Lots of foun­da­ti­ons around the world pursue simi­lar goals. Is there scope to improve collaboration?

Abso­lutely. Whenever you can learn from a peer and share things with them, ever­yone bene­fits. The Gill Foun­da­tion laun­ched the OutGi­ving Confe­rence with this in mind. 

What was the goal?

We wanted all LGBTQ phil­an­thro­pists to come toge­ther and share their experiences. 

Was it hard to get phil­an­thro­pists and foun­da­ti­ons to take part?

Tim ran the confe­rence for the first time in 1996. He’d reali­sed that he didn’t have any peers. Back then, lots of people still didn’t want to be openly invol­ved with the LGBTQ move­ment. Lots of dona­ti­ons were made anony­mously. It was clear that you could move people if you set out goals that were achiev­a­ble in the short term, goals that they agreed with, if they could see the bene­fit and contri­bute to it. 

Was the confe­rence worth it?

One of its major outco­mes lay in coor­di­na­ting efforts among one anot­her. Ulti­mately, this had a hand in the intro­duc­tion of same-sex marriage in the US. There are also other topics, like the fight against climate change, where foun­da­ti­ons work toge­ther. But we need things to be better coor­di­na­ted, which requi­res time and money. We’ve got to have these discus­sions – this is our future. The problems facing our world are no longer limi­ted to speci­fic regi­ons. As a global commu­nity, we cannot conti­nue to grow at this pace without first finding solu­ti­ons to the problems. If I, as an ambassa­dor, can help create a better network for foun­da­ti­ons, I’d be more than happy to do so.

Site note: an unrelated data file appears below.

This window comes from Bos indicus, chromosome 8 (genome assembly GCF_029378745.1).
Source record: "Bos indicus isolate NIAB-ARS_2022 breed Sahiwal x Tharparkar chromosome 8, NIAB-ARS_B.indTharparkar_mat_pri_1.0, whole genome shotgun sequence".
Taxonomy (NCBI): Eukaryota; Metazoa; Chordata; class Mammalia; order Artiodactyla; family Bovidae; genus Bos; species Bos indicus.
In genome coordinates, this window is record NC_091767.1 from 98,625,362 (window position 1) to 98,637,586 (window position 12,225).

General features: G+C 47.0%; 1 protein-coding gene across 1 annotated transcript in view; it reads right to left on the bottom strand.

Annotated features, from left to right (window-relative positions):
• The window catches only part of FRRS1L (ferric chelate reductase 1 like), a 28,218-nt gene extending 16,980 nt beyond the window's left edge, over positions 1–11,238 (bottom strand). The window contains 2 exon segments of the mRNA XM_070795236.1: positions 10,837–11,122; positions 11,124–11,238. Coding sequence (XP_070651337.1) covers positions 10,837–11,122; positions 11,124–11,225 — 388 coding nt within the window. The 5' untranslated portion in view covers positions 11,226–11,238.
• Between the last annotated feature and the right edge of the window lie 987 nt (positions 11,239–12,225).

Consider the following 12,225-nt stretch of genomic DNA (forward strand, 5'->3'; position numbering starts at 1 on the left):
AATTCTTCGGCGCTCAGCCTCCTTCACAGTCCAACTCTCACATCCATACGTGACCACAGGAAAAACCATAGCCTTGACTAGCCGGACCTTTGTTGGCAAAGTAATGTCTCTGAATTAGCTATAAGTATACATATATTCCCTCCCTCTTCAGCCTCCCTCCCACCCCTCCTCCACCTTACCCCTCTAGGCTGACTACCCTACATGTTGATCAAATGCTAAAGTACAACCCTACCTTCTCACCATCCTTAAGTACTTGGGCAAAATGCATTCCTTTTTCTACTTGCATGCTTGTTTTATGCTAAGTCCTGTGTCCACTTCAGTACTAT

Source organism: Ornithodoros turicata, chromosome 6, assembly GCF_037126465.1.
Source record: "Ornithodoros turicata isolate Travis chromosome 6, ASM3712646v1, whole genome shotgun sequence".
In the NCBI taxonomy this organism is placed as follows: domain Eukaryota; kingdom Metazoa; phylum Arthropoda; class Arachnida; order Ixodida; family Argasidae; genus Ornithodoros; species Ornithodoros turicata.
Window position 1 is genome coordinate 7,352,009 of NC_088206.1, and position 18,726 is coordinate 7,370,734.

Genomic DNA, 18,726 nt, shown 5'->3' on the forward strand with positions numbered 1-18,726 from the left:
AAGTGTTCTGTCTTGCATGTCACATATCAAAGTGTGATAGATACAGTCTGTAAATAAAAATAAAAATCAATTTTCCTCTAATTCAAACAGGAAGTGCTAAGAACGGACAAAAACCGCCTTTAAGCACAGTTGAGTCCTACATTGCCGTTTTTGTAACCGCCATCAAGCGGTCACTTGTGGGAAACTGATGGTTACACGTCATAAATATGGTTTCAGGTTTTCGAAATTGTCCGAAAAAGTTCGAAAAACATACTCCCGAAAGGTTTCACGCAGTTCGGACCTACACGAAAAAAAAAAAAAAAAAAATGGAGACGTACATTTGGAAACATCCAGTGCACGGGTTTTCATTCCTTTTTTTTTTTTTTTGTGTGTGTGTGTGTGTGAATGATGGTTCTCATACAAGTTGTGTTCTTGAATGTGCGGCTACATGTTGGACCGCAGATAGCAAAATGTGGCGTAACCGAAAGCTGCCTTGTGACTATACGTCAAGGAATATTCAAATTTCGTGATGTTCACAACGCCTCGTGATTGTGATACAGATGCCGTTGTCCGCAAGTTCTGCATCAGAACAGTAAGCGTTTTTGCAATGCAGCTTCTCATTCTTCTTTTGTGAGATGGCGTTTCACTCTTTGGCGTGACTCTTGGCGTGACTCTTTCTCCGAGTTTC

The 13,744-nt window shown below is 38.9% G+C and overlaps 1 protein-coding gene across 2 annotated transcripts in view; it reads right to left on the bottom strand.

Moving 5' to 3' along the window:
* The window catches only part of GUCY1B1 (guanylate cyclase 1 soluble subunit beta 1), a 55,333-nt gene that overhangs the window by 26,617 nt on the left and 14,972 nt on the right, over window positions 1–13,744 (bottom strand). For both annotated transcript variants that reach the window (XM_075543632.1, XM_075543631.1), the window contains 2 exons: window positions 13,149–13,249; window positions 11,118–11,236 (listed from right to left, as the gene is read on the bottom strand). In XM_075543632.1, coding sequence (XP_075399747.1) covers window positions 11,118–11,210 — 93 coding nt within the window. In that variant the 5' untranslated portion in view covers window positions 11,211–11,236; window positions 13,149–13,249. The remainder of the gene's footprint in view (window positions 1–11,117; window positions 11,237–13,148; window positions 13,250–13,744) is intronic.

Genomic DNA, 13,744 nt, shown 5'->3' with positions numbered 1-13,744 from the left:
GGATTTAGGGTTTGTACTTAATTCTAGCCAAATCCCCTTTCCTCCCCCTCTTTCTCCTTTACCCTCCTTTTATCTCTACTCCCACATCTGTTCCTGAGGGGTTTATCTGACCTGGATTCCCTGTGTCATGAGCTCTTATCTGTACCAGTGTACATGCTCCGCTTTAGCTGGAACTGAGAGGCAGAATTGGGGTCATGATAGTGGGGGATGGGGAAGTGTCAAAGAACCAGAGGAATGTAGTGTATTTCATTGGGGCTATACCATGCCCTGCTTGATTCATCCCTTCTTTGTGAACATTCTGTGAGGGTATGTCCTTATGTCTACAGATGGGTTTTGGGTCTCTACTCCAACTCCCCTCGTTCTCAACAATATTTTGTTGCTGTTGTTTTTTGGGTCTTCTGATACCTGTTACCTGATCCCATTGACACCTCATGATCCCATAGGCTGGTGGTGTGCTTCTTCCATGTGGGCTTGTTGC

Do you have a speci­fic concern you want to focus on during your time as an ambassador?

Switz­er­land and the US have a good bila­te­ral rela­ti­ons­hip and have achie­ved a great deal. I’m deeply passio­nate about the appren­ti­ce­ships model, some­thing that’s firmly estab­lished in Switz­er­land. I’d like to see this in the US, too: working with young people and supporting them, which lets them take on respon­si­bi­lity and hone their social skills. I think that Swiss compa­nies with subsi­dia­ries in the US, speci­fi­cally, could intro­duce this model to the States. It’s an invest­ment in the work­force of the future – every coun­try should do this.